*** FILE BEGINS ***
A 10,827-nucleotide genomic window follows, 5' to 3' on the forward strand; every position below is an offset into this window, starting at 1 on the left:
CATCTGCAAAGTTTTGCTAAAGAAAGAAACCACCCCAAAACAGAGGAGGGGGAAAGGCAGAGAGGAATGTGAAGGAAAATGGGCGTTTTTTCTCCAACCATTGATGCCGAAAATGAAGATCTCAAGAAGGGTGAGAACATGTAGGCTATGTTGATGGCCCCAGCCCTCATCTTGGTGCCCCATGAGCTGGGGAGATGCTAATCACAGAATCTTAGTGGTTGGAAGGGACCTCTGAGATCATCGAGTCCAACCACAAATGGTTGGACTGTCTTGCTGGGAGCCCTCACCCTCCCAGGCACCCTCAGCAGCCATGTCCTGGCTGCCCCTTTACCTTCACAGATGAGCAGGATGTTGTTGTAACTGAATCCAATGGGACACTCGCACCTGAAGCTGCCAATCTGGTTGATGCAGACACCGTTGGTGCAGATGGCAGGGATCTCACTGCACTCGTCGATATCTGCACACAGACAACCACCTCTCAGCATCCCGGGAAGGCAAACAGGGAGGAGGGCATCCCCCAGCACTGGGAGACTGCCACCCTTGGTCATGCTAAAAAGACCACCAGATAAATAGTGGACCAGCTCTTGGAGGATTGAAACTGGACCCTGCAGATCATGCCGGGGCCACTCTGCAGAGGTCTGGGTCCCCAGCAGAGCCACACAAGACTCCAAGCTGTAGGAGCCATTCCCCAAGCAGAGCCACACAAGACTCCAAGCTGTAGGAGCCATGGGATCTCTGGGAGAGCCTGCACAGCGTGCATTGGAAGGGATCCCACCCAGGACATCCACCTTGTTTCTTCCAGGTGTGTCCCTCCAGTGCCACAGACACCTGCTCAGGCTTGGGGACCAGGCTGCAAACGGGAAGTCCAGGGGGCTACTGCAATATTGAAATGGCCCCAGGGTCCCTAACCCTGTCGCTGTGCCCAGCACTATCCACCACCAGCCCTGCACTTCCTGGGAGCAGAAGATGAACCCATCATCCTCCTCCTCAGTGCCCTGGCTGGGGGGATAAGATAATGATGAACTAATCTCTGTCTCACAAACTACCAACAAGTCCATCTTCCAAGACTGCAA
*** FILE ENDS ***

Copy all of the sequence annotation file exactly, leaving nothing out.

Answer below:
A 10,827-nucleotide genomic window follows, 5' to 3' on the forward strand; every position below is an offset into this window, starting at 1 on the left:
CATCTGCAAAGTTTTGCTAAAGAAAGAAACCACCCCAAAACAGAGGAGGGGGAAAGGCAGAGAGGAATGTGAAGGAAAATGGGCGTTTTTTCTCCAACCATTGATGCCGAAAATGAAGATCTCAAGAAGGGTGAGAACATGTAGGCTATGTTGATGGCCCCAGCCCTCATCTTGGTGCCCCATGAGCTGGGGAGATGCTAATCACAGAATCTTAGTGGTTGGAAGGGACCTCTGAGATCATCGAGTCCAACCACAAATGGTTGGACTGTCTTGCTGGGAGCCCTCACCCTCCCAGGCACCCTCAGCAGCCATGTCCTGGCTGCCCCTTTACCTTCACAGATGAGCAGGATGTTGTTGTAACTGAATCCAATGGGACACTCGCACCTGAAGCTGCCAATCTGGTTGATGCAGACACCGTTGGTGCAGATGGCAGGGATCTCACTGCACTCGTCGATATCTGCACACAGACAACCACCTCTCAGCATCCCGGGAAGGCAAACAGGGAGGAGGGCATCCCCCAGCACTGGGAGACTGCCACCCTTGGTCATGCTAAAAAGACCACCAGATAAATAGTGGACCAGCTCTTGGAGGATTGAAACTGGACCCTGCAGATCATGCCGGGGCCACTCTGCAGAGGTCTGGGTCCCCAGCAGAGCCACACAAGACTCCAAGCTGTAGGAGCCATTCCCCAAGCAGAGCCACACAAGACTCCAAGCTGTAGGAGCCATGGGATCTCTGGGAGAGCCTGCACAGCGTGCATTGGAAGGGATCCCACCCAGGACATCCACCTTGTTTCTTCCAGGTGTGTCCCTCCAGTGCCACAGACACCTGCTCAGGCTTGGGGACCAGGCTGCAAACGGGAAGTCCAGGGGGCTACTGCAATATTGAAATGGCCCCAGGGTCCCTAACCCTGTCGCTGTGCCCAGCACTATCCACCACCAGCCCTGCACTTCCTGGGAGCAGAAGATGAACCCATCATCCTCCTCCTCAGTGCCCTGGCTGGGGGGATAAGATAATGATGAACTAATCTCTGTCTCACAAACTACCAACAAGTCCATCTTCCAAGACTGCAA